Re: Birthright #general

Judith Romney Wegner

Dear members,
I have a genuine theological question,please ,as I have never been given a
straight"Yeah or Nay"-only a lot of "don't know for sure" answers.
In the light of this,much abounded recent nonsense on religion an culture,
via a harmless,friendly and jocular e-mail,that is clogging up the
airwaves of late,if a non-Jewish female marries a Jewish male, bears
children at a later date and then decides to convert to Judaism,are the
children regarded as Jewish, by all,if any,of the different(for the use
of a better term)"synagogue movements"? Which branch would sanctify and
which branch wouldn't?
The traditional rule (followed by Orthodox and Conservative branches) is
that unless the mother has converted previously, the child is not
considered a Jew. The Reform and Reconstructionist branches now accept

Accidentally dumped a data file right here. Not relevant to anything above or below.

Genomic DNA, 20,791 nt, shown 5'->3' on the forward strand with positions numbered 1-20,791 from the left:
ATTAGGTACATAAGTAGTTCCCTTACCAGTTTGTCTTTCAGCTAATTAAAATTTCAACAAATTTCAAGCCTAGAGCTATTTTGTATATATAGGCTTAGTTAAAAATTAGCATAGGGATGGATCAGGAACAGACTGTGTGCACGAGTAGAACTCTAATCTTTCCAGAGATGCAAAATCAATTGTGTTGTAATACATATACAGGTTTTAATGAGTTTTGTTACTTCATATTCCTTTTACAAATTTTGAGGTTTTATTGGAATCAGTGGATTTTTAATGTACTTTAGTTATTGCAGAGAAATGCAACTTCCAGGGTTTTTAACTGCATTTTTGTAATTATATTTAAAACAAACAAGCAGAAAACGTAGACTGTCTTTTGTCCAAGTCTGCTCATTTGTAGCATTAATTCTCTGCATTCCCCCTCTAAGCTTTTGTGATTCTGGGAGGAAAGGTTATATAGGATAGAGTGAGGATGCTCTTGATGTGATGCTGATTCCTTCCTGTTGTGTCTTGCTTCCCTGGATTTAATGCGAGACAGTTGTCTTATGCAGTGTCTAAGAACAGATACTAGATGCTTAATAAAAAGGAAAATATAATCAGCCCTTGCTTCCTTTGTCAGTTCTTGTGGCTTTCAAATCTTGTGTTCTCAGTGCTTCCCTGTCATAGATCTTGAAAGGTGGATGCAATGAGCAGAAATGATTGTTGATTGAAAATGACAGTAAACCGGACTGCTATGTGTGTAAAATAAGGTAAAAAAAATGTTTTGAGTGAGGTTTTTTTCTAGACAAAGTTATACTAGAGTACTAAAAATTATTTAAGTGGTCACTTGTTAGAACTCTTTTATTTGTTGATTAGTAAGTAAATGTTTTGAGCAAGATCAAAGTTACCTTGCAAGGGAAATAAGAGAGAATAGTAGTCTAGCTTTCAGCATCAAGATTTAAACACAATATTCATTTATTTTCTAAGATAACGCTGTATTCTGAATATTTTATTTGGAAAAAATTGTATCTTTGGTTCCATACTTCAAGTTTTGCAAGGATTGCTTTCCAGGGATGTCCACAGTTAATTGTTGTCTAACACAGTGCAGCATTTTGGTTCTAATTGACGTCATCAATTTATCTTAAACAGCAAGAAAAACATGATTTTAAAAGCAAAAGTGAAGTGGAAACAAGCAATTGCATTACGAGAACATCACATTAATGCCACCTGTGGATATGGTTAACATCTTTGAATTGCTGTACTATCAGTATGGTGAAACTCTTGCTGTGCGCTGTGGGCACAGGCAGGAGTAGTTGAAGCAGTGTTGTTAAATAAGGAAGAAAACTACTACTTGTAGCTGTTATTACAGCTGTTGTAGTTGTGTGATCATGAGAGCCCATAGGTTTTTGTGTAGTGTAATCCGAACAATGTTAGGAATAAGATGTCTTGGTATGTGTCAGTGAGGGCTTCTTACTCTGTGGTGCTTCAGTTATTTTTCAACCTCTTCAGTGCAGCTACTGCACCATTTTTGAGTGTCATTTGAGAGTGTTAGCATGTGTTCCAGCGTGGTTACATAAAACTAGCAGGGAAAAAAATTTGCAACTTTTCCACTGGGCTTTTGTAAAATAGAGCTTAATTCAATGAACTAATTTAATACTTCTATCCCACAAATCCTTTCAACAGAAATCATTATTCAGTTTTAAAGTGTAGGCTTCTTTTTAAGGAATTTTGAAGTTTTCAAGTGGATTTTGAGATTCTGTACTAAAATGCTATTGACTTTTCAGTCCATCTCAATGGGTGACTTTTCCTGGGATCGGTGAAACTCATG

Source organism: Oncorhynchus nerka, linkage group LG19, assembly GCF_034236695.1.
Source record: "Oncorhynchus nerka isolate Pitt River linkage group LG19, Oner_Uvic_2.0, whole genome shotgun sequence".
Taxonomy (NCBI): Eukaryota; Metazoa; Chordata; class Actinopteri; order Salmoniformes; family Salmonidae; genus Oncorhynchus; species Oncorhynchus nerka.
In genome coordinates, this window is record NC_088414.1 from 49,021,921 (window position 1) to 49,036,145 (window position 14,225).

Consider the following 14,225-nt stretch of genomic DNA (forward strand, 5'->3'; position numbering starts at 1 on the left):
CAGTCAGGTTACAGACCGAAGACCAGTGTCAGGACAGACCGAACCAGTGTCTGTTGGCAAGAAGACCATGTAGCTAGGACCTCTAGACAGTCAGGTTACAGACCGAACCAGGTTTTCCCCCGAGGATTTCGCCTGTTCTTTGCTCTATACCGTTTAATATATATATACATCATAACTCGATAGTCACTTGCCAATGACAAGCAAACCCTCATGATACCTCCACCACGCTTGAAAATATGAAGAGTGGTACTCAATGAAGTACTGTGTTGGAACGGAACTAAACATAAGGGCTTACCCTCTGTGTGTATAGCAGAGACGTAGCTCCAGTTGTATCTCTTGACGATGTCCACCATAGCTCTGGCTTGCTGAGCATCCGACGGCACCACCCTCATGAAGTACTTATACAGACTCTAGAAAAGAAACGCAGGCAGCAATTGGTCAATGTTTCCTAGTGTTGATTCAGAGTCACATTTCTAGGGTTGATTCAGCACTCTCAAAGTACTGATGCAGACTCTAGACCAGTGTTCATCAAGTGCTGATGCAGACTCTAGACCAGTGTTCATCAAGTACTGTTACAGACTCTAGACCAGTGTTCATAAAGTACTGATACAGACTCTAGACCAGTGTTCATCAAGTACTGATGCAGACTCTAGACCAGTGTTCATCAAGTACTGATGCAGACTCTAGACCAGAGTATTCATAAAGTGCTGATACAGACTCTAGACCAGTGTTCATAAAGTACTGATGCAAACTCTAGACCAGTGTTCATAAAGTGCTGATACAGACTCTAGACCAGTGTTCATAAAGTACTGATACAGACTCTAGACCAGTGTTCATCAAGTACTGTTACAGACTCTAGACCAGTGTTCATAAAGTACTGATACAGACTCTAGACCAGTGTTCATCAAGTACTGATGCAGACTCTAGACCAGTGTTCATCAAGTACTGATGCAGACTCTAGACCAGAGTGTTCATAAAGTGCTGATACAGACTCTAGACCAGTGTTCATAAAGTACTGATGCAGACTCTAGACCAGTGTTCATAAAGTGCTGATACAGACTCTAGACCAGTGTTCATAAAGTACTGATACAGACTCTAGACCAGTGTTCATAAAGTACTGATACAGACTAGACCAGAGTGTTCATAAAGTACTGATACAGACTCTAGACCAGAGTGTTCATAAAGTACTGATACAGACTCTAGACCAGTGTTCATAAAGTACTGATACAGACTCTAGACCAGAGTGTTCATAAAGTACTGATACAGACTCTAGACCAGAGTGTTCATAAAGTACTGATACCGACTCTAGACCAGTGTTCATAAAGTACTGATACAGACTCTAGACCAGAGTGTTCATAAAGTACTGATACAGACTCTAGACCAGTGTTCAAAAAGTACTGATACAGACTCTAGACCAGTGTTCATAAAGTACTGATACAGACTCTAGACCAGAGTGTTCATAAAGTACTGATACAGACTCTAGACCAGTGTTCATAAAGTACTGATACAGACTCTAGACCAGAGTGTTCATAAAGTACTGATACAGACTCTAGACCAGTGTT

the patrilineal as well as the matrilineal principle, provided the children
are being raised as Jews and consider themselves Jews.

Would the same apply to the Catholic,faith where the father's religion is
regarded as the one to follow?Following on >from that,does this question
arise within the other major religions?
In Christianity and Islam, the ethnicity or religious beliefs of the
parents are irrelevant. If the child is baptised at birth and confirmed in
the Church when old enough to understand, that's all it takes. There's no
specific ethnic element in Catholicism. In fact, there's no specific ethnic
element, paternal or maternal, in Christianity or Islam, though there is in
Zoroastrianism, which is the fourth member of the "western monotheistic"
group of religions. (Yes, Zoroastrianism does still exist, though its
numbers have dwindled to about 250,000 due to the fact that it never
developed procedures for conversion, so that it has remained strictly
ethnic, i.e. you have to be born into it. I think there are about 20,000
Zoroastrians living in the USA.)

MODERATOR NOTE: While the cultural and ethnic transmission of Judaism does
indeed relate to genealogy, discussions of Jewish law and the practices of
other religions are not the focus of this group. Please continue this
discussion privately.

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